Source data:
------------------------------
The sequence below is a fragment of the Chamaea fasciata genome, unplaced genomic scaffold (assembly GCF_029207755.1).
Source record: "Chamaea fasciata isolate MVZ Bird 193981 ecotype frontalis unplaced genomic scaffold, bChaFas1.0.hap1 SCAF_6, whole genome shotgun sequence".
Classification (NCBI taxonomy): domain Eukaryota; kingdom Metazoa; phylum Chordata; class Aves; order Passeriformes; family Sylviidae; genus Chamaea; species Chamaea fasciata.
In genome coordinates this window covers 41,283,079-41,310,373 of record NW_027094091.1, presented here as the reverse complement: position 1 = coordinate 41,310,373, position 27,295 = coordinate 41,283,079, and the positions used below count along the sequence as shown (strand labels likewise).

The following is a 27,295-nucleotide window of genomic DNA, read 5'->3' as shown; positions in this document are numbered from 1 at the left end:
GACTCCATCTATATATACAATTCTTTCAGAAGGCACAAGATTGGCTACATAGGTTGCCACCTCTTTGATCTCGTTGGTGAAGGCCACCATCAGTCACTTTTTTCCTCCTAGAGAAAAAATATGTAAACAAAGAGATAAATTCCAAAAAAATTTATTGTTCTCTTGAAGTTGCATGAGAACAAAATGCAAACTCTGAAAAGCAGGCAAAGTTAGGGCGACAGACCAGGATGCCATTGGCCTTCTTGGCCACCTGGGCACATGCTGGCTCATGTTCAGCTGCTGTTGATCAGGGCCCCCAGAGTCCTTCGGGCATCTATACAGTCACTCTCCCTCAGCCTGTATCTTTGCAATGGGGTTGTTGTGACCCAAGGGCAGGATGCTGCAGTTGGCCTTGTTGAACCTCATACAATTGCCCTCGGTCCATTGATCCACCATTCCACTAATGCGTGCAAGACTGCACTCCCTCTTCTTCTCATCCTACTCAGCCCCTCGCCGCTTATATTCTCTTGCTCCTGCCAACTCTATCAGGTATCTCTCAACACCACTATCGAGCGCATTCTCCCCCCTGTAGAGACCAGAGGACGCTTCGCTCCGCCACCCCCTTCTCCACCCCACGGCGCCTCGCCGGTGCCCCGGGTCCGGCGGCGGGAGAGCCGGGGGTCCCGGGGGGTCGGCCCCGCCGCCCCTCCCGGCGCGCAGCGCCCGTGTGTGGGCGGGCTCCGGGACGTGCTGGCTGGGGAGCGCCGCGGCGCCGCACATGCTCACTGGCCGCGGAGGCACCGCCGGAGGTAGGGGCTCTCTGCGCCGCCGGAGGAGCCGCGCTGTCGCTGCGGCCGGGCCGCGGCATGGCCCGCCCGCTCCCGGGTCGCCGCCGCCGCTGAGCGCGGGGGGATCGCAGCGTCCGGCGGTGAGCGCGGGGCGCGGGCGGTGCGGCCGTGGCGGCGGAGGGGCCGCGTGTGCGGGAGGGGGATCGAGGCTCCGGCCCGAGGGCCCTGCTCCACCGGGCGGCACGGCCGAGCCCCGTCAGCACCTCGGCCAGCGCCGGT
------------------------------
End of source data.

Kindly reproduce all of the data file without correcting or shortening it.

The sequence below is a fragment of the Chamaea fasciata genome, unplaced genomic scaffold (assembly GCF_029207755.1).
Source record: "Chamaea fasciata isolate MVZ Bird 193981 ecotype frontalis unplaced genomic scaffold, bChaFas1.0.hap1 SCAF_6, whole genome shotgun sequence".
Classification (NCBI taxonomy): domain Eukaryota; kingdom Metazoa; phylum Chordata; class Aves; order Passeriformes; family Sylviidae; genus Chamaea; species Chamaea fasciata.
In genome coordinates this window covers 41,283,079-41,310,373 of record NW_027094091.1, presented here as the reverse complement: position 1 = coordinate 41,310,373, position 27,295 = coordinate 41,283,079, and the positions used below count along the sequence as shown (strand labels likewise).

The following is a 27,295-nucleotide window of genomic DNA, read 5'->3' as shown; positions in this document are numbered from 1 at the left end:
GACTCCATCTATATATACAATTCTTTCAGAAGGCACAAGATTGGCTACATAGGTTGCCACCTCTTTGATCTCGTTGGTGAAGGCCACCATCAGTCACTTTTTTCCTCCTAGAGAAAAAATATGTAAACAAAGAGATAAATTCCAAAAAAATTTATTGTTCTCTTGAAGTTGCATGAGAACAAAATGCAAACTCTGAAAAGCAGGCAAAGTTAGGGCGACAGACCAGGATGCCATTGGCCTTCTTGGCCACCTGGGCACATGCTGGCTCATGTTCAGCTGCTGTTGATCAGGGCCCCCAGAGTCCTTCGGGCATCTATACAGTCACTCTCCCTCAGCCTGTATCTTTGCAATGGGGTTGTTGTGACCCAAGGGCAGGATGCTGCAGTTGGCCTTGTTGAACCTCATACAATTGCCCTCGGTCCATTGATCCACCATTCCACTAATGCGTGCAAGACTGCACTCCCTCTTCTTCTCATCCTACTCAGCCCCTCGCCGCTTATATTCTCTTGCTCCTGCCAACTCTATCAGGTATCTCTCAACACCACTATCGAGCGCATTCTCCCCCCTGTAGAGACCAGAGGACGCTTCGCTCCGCCACCCCCTTCTCCACCCCACGGCGCCTCGCCGGTGCCCCGGGTCCGGCGGCGGGAGAGCCGGGGGTCCCGGGGGGTCGGCCCCGCCGCCCCTCCCGGCGCGCAGCGCCCGTGTGTGGGCGGGCTCCGGGACGTGCTGGCTGGGGAGCGCCGCGGCGCCGCACATGCTCACTGGCCGCGGAGGCACCGCCGGAGGTAGGGGCTCTCTGCGCCGCCGGAGGAGCCGCGCTGTCGCTGCGGCCGGGCCGCGGCATGGCCCGCCCGCTCCCGGGTCGCCGCCGCCGCTGAGCGCGGGGGGATCGCAGCGTCCGGCGGTGAGCGCGGGGCGCGGGCGGTGCGGCCGTGGCGGCGGAGGGGCCGCGTGTGCGGGAGGGGGATCGAGGCTCCGGCCCGAGGGCCCTGCTCCACCGGGCGGCACGGCCGAGCCCCGTCAGCACCTCGGCCAGCGCCGGT